Sealing Policy Example

You can seal policy permissions at a particular realm. When you seal a policy, you lock the permissions at the declared realm.

Policy sealing example

For example, given the system-defined policy permissions for the job::/ realm:

job::/ {
  if (permit == all) {
    permit create, read, update, delete
    permit start, stop, map, ssh, promote, link, bind
  }
}

The standard admin role mapping policy is:

job::/ {
  if (role == "admin") { 
    permit all 
  }
}

But, if you wanted to only ensure that “permit all” only be applied at job::/ realm, you could seal the permission grant:

job::/{
  !seal permit all
  
  if (role == “admin”) {
    permit all
  }
}

As a result, the following policy will have no effect because the permit all grant has been sealed at the job::/ realm and cannot be applied to a descendent realm:

job::/sandbox/leroy {
  if (auth_server@apcera.me->name == "leroy") {
   { permit all }
}

Policy sealing details

Seal directives begin with "!seal" and are peers to rules. They can only appear within a realm definition and not within a rule; so they are not similar to claims. That is, the following is allowed:

job::/ {
    !seal claim

    if (...)  ...  // some rule
}

But not the following:

job::/  {
    if (...) {
        !seal foo  // Not allowed; only claims here, not seals
     }
}

A seal puts restrictions on all realms with a deeper level than the one where the seal is defined. In this context, deeper level means more a specific path. A seal with a claim name and no value prevents the deeper level from overriding that claim with its own value; the value from the shallower level will be used.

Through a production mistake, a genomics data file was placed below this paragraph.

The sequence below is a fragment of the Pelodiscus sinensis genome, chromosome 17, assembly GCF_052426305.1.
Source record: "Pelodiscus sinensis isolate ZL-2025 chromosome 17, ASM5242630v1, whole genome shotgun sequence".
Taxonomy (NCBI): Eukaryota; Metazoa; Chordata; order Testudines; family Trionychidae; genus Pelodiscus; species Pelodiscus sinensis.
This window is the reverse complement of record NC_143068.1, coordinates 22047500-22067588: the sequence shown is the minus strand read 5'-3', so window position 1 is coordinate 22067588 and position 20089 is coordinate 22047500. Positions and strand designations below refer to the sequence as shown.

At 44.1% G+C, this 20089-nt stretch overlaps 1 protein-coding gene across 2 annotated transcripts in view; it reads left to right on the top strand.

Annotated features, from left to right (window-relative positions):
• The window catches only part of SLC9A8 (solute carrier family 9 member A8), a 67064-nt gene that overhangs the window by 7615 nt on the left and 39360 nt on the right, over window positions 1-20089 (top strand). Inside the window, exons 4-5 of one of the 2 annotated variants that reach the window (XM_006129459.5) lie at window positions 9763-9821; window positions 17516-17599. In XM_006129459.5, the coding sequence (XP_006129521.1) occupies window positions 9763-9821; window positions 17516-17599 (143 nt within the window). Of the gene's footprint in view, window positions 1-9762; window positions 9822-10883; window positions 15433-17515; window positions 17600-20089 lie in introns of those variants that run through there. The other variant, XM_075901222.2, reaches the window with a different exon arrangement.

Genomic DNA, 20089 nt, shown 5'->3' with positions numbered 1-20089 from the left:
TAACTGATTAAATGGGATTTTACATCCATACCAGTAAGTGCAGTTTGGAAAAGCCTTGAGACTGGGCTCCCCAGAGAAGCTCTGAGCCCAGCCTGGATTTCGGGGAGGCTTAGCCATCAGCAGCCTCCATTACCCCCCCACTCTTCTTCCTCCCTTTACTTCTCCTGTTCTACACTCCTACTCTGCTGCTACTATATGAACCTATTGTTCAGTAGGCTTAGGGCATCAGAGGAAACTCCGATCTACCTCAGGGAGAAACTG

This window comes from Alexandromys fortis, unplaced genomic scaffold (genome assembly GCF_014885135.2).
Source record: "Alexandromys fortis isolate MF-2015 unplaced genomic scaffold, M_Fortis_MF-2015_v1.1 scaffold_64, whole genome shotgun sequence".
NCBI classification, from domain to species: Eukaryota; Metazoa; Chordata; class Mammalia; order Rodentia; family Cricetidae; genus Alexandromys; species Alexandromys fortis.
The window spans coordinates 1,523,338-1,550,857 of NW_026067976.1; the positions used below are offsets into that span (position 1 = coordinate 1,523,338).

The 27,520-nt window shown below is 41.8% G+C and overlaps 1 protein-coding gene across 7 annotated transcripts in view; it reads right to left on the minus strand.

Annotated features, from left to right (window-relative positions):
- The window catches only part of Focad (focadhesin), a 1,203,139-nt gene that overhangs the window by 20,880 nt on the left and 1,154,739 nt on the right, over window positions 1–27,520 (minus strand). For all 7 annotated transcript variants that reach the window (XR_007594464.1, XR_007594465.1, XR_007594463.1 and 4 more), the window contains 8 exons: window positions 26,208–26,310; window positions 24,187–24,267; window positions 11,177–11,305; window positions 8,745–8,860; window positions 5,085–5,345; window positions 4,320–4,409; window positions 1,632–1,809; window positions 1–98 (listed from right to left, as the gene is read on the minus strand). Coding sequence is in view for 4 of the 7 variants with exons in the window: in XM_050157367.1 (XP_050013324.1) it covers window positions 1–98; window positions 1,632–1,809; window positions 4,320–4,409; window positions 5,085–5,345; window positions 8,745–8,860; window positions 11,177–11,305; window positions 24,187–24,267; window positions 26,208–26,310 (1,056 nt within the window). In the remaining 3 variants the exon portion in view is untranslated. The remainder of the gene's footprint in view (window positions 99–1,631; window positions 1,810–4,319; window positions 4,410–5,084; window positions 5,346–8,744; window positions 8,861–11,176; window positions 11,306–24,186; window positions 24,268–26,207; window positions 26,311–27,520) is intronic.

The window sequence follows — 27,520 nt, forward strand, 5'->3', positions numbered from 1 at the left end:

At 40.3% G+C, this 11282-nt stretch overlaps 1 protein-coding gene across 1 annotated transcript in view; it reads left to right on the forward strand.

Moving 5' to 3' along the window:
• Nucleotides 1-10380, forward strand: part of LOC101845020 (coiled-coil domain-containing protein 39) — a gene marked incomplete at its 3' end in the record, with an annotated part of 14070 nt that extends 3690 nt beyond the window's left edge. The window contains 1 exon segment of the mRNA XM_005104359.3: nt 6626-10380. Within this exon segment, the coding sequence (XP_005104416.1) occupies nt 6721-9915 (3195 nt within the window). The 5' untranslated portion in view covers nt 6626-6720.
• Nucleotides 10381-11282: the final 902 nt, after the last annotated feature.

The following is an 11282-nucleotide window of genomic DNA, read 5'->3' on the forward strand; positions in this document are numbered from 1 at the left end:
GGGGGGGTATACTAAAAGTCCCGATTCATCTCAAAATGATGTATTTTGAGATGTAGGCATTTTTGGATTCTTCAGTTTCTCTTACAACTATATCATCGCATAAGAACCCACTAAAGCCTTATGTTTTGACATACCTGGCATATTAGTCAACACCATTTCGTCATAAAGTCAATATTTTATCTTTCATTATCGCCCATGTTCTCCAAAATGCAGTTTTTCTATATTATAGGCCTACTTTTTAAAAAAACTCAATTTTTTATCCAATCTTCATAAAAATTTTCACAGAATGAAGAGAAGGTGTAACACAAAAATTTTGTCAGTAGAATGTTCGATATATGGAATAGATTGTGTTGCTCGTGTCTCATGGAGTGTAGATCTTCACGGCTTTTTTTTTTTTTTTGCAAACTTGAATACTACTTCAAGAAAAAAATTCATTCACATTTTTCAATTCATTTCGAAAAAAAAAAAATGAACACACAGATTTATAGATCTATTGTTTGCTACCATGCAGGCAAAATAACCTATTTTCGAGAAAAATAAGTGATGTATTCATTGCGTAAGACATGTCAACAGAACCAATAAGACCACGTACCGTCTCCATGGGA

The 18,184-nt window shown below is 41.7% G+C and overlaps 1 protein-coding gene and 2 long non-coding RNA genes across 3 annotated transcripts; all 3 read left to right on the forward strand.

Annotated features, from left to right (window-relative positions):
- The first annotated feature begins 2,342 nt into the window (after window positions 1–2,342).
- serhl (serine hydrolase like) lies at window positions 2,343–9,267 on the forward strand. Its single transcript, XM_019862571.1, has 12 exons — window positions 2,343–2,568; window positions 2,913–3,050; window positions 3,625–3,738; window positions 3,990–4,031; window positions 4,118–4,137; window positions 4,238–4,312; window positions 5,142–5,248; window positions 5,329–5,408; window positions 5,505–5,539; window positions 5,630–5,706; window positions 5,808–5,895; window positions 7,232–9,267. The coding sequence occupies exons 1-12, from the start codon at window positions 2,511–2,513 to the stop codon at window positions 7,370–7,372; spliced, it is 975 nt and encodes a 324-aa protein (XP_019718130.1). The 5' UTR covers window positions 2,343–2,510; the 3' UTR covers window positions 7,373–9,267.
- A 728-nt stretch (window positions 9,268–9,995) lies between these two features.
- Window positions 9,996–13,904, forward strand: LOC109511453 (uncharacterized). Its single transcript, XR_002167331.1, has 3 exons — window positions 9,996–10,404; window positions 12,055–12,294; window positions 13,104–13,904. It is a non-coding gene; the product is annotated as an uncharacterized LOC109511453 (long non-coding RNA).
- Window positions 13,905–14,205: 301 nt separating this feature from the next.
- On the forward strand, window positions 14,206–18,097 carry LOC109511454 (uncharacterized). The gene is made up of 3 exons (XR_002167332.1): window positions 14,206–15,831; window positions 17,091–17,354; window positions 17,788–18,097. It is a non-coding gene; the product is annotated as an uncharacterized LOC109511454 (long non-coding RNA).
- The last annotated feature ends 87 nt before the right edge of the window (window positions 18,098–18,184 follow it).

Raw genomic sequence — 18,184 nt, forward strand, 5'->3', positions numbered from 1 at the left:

A seal with one or more values in addition to the claim name prevents the claim from being set to any of those values at the deeper level.

So for example, suppose this seal set exists at the root namespace / for jobs:

job::/ {
  !seal foo
  !seal bar one
  !seal bar two

  if (role == "dev")  {
    foo test
    bar one, two
  }
}

This example code says that policy at deeper levels (for example, job::/sandbox/jim) cannot set the "foo" claim at all. It can set the "bar" claim but not to the values "one" or "two".

Note that a given seal statement can only seal one value. For example, if you try to do the following, you get a parsing error:

job::/ {
  !seal foo
  !seal bar one, two

  if (role == "dev")  {
    foo test
    bar one, two
  }
}

In other words, you must explitly seal each permission grant that you want to protect:

job::/ {
  !seal permit create
  !seal permit update

  if (role == "dev")  {
    permit create, read, update, detele
  }
}

Understanding policy levels

To use policy sealing, you must understand policy levels.

The level is "deeper" for more specific paths. So /sandbox is level 1 and /sandbox/jim is level 2. Level comparisons are done independently for namespace vs. localname, with namespace taking priority. So the localname depth will only affect the result if the namespace depths are the same, for example: "job::/foo::bar" vs. "job::/foo::bar/ski".

Quota sealing example

The following policy example seals the total.package.size claim at the quota::/prod namespace:

quota::/prod {
  !seal max.package.size
  { max.package.size 200MB }
  { total.package.size 600MB }
}

As a result, in the following policy, only the total.package.size claim applies. The max.package.size claim does not apply (it is ignored) because it has been sealed at the /prod namespace.

quota::/prod/extend {
  { max.package.size 100MB }
  { total.package.size 300MB }
}

Permit sealing example

The following policy is sealed so that a rule attached further down in policy::/dev can't grant someone else a permit or ResType claim.

policy::/dev {
  !seal permit
  !seal ResType
  if (role == "dev" & ResType == job) {
    permit create, read, update, delete
  }
}

Thus, the following an attempt at an escalation, no permit should be allowed on this level for the permit claim type:

policy::/dev/hr {
  if (ldap@acme.com -> secGroup == XRE) {
    permit create
  }
}

Note that you could be more specific with your sealing if necessary or desired:

policy::/dev {
  !seal permit create
  !seal ResType job
  if (role == "dev" & ResType == job) {
    permit create, read, update, delete
  }
}